ISLAMABAD: As the boundaries between the online and offline worlds diminish, women have had to face increasing levels of harassment while navigating the murky annals of the internet. At times, this harassment has followed them into their physical, offline lives, sometimes with deadly consequences.
With this in mind, a group of digital rights activists on in Islamabad Monday launched the country’s first helpline to address harassment of women in cyberspace during a day-long seminar titled, “Hamara Internet – Ending Online Violence against Women”.
The helpline has been launched by Digital Rights Foundation (DRF), a non-governmental organisation which focuses on research-based advocacy on information and communications technology (ICT) to support human rights, democracy and digital governance.
During the conference, DRF Executive Director Nighat Dad outlined how the concept of harassment is usually considered in the context of offline spaces, or real physical places, while harassment in the online world is largely ignored.
The biggest example in this regard, she said, was of Qandeel Baloch. Dad explained that the social media celebrity had been using online spaces the way she wanted to, not how society decided she should. This in turn made her the target of a lot of abuse online.
“It’s sad that Qandeel never tried to reach out for help,” Dad added.
Eventually, violence from the online world followed Qandeel to the offline world and claimed her life. “Qandeel’s death was a message for opinionated, bold women – don’t use the internet like this. “
Talking about another famous case where online spaces had very dangerous consequences for women in real life, journalist Haseeb Khawaja detailed the 2012 Kohistan video incident in which a jirga in a remote and conservative area of Kohistan allegedly ordered the honour killing of five girls after a clip of them singing and dancing was posted online.
“Whatever is offline is online, there is no disconnect between them and we shouldn’t pretend otherwise,” Khawaja warned.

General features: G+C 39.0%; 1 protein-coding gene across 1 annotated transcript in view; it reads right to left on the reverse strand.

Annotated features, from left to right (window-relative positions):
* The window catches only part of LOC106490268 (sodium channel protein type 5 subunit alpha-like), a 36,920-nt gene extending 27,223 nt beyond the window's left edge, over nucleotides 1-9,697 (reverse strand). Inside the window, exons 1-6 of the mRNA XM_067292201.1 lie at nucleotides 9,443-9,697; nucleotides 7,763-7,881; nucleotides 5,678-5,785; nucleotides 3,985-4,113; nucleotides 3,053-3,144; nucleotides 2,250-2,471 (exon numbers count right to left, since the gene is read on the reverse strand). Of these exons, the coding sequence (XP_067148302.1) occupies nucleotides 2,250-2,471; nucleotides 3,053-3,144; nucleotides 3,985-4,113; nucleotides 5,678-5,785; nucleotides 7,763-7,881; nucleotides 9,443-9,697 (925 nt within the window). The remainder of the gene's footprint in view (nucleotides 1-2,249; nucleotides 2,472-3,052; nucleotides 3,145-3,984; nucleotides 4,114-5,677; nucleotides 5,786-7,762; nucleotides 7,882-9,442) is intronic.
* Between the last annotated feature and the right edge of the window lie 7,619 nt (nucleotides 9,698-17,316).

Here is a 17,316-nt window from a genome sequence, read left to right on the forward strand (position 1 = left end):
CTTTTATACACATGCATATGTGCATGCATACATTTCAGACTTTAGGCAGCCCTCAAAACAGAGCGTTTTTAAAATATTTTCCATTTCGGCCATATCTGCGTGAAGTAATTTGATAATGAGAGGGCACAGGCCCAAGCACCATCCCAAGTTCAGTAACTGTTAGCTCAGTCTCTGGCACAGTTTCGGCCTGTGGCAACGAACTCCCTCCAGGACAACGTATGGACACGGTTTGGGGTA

Sana Ejaz, a journalist working with the state-run Pakistan Television, detailed how she became a victim of harassment online.
“I have personally faced identity theft on Twitter, as well as abusive messages and requests for sex,” Ejaz said detailing how rumours about her were spread and her personal pictures posted online were misused.
“They don’t just shame you, they go after your family,” the broadcast journalist said, adding that “when it comes to our families we lose the will to fight back [and prolong the abuse].”
“When it was just me, I wasn’t willing to give up.”
Earlier, Women Country Representative Jamshed Kazi talked about how women face far more harassment than men, irrespective of whether it was online or offline.
“Women are faced with harassment 25 times more than men,” he said while talking about the UN’s Beat Me campaign. The campaign, however, came under criticism from some of the panellists who said that it puts the onus on the victim while ignoring the other forms of violence and abuse that women face.
Punjab Commission on Status of Women Chairperson Fauzia Viqar talked about their own helpline for women facing harassment in Punjab. She conceded that while they provide victims with information and register complaints, they lack the capacity to address harassment in the cyber sphere.
Later, the soft-launch of the cyber harassment helpline was held. The helpline will become operational from December 1.
The service can be reached at 0800-39393. Victims of online harassment can seek free, safe and confidential legal advice, digital security support, psychological counselling, and even a referral system.
The event was organised by the Internet society, and Friedrich Naumann Foundation for Freedom.
Published in The Express Tribune, November 29th, 2016.